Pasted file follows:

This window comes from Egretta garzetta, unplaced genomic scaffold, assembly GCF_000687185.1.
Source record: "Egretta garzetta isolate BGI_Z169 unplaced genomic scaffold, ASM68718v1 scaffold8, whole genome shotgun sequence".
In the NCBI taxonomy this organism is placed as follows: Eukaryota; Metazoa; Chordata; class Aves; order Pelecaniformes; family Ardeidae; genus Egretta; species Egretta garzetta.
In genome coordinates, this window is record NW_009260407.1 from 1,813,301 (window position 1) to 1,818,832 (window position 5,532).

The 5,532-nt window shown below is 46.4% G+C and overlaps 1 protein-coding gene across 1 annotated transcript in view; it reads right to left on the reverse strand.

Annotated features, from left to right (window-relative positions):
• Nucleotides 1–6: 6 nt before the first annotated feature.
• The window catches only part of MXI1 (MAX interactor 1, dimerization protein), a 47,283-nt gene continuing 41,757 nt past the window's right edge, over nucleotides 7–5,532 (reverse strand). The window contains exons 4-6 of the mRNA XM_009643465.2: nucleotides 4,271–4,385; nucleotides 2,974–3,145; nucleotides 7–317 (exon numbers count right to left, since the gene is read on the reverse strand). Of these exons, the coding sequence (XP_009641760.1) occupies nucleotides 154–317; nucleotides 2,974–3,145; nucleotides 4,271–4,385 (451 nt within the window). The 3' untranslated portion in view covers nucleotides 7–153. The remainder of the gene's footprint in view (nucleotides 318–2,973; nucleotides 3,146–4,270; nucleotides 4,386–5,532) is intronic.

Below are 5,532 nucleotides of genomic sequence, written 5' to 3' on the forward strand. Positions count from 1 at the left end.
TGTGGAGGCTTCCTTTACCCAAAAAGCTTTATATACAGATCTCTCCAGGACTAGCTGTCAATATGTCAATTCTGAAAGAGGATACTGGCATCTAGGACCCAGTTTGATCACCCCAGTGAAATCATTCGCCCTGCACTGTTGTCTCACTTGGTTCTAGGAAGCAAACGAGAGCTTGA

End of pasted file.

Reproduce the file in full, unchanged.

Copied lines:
This window comes from Egretta garzetta, unplaced genomic scaffold, assembly GCF_000687185.1.
Source record: "Egretta garzetta isolate BGI_Z169 unplaced genomic scaffold, ASM68718v1 scaffold8, whole genome shotgun sequence".
In the NCBI taxonomy this organism is placed as follows: Eukaryota; Metazoa; Chordata; class Aves; order Pelecaniformes; family Ardeidae; genus Egretta; species Egretta garzetta.
In genome coordinates, this window is record NW_009260407.1 from 1,813,301 (window position 1) to 1,818,832 (window position 5,532).

The 5,532-nt window shown below is 46.4% G+C and overlaps 1 protein-coding gene across 1 annotated transcript in view; it reads right to left on the reverse strand.

Annotated features, from left to right (window-relative positions):
• Nucleotides 1–6: 6 nt before the first annotated feature.
• The window catches only part of MXI1 (MAX interactor 1, dimerization protein), a 47,283-nt gene continuing 41,757 nt past the window's right edge, over nucleotides 7–5,532 (reverse strand). The window contains exons 4-6 of the mRNA XM_009643465.2: nucleotides 4,271–4,385; nucleotides 2,974–3,145; nucleotides 7–317 (exon numbers count right to left, since the gene is read on the reverse strand). Of these exons, the coding sequence (XP_009641760.1) occupies nucleotides 154–317; nucleotides 2,974–3,145; nucleotides 4,271–4,385 (451 nt within the window). The 3' untranslated portion in view covers nucleotides 7–153. The remainder of the gene's footprint in view (nucleotides 318–2,973; nucleotides 3,146–4,270; nucleotides 4,386–5,532) is intronic.

Below are 5,532 nucleotides of genomic sequence, written 5' to 3' on the forward strand. Positions count from 1 at the left end.
TGTGGAGGCTTCCTTTACCCAAAAAGCTTTATATACAGATCTCTCCAGGACTAGCTGTCAATATGTCAATTCTGAAAGAGGATACTGGCATCTAGGACCCAGTTTGATCACCCCAGTGAAATCATTCGCCCTGCACTGTTGTCTCACTTGGTTCTAGGAAGCAAACGAGAGCTTGA